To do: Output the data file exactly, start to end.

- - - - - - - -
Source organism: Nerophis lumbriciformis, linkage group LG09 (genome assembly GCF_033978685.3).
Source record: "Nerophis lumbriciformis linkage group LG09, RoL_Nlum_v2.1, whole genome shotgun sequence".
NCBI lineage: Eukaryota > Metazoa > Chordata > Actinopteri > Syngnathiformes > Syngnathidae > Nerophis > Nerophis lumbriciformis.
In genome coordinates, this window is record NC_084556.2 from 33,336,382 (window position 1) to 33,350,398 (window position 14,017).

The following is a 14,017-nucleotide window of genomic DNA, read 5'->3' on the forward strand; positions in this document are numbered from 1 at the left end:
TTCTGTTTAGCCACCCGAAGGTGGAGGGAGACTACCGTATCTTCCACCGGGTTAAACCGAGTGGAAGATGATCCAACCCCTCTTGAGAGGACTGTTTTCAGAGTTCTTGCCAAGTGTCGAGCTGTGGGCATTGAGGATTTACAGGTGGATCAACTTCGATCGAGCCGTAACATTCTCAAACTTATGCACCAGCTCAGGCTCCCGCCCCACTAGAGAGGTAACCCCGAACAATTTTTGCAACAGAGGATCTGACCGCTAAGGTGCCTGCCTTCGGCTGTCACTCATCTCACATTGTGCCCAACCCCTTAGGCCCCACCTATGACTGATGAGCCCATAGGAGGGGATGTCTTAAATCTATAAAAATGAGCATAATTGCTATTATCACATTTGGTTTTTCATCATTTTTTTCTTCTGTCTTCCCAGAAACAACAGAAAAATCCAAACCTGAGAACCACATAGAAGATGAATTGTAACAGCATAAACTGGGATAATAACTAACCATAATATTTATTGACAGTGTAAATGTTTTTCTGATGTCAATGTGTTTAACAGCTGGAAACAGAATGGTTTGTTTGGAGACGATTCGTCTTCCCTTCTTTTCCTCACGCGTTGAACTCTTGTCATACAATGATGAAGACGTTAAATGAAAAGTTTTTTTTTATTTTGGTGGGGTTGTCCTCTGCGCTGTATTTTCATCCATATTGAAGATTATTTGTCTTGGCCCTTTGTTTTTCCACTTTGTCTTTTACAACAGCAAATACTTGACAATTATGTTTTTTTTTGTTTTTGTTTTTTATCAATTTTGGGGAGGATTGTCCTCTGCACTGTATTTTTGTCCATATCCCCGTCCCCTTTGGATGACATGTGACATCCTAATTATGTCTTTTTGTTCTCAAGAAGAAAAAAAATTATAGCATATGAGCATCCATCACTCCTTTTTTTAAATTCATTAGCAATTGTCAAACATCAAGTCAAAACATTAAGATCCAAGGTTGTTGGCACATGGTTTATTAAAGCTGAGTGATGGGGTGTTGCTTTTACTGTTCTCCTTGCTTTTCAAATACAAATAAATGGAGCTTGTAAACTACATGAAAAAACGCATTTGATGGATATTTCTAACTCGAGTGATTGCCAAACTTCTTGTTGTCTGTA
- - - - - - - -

Source organism: Nerophis lumbriciformis, linkage group LG09 (genome assembly GCF_033978685.3).
Source record: "Nerophis lumbriciformis linkage group LG09, RoL_Nlum_v2.1, whole genome shotgun sequence".
NCBI lineage: Eukaryota > Metazoa > Chordata > Actinopteri > Syngnathiformes > Syngnathidae > Nerophis > Nerophis lumbriciformis.
In genome coordinates, this window is record NC_084556.2 from 33,336,382 (window position 1) to 33,350,398 (window position 14,017).

The following is a 14,017-nucleotide window of genomic DNA, read 5'->3' on the forward strand; positions in this document are numbered from 1 at the left end:
TTCTGTTTAGCCACCCGAAGGTGGAGGGAGACTACCGTATCTTCCACCGGGTTAAACCGAGTGGAAGATGATCCAACCCCTCTTGAGAGGACTGTTTTCAGAGTTCTTGCCAAGTGTCGAGCTGTGGGCATTGAGGATTTACAGGTGGATCAACTTCGATCGAGCCGTAACATTCTCAAACTTATGCACCAGCTCAGGCTCCCGCCCCACTAGAGAGGTAACCCCGAACAATTTTTGCAACAGAGGATCTGACCGCTAAGGTGCCTGCCTTCGGCTGTCACTCATCTCACATTGTGCCCAACCCCTTAGGCCCCACCTATGACTGATGAGCCCATAGGAGGGGATGTCTTAAATCTATAAAAATGAGCATAATTGCTATTATCACATTTGGTTTTTCATCATTTTTTTCTTCTGTCTTCCCAGAAACAACAGAAAAATCCAAACCTGAGAACCACATAGAAGATGAATTGTAACAGCATAAACTGGGATAATAACTAACCATAATATTTATTGACAGTGTAAATGTTTTTCTGATGTCAATGTGTTTAACAGCTGGAAACAGAATGGTTTGTTTGGAGACGATTCGTCTTCCCTTCTTTTCCTCACGCGTTGAACTCTTGTCATACAATGATGAAGACGTTAAATGAAAAGTTTTTTTTTATTTTGGTGGGGTTGTCCTCTGCGCTGTATTTTCATCCATATTGAAGATTATTTGTCTTGGCCCTTTGTTTTTCCACTTTGTCTTTTACAACAGCAAATACTTGACAATTATGTTTTTTTTTGTTTTTGTTTTTTATCAATTTTGGGGAGGATTGTCCTCTGCACTGTATTTTTGTCCATATCCCCGTCCCCTTTGGATGACATGTGACATCCTAATTATGTCTTTTTGTTCTCAAGAAGAAAAAAAATTATAGCATATGAGCATCCATCACTCCTTTTTTTAAATTCATTAGCAATTGTCAAACATCAAGTCAAAACATTAAGATCCAAGGTTGTTGGCACATGGTTTATTAAAGCTGAGTGATGGGGTGTTGCTTTTACTGTTCTCCTTGCTTTTCAAATACAAATAAATGGAGCTTGTAAACTACATGAAAAAACGCATTTGATGGATATTTCTAACTCGAGTGATTGCCAAACTTCTTGTTGTCTGTA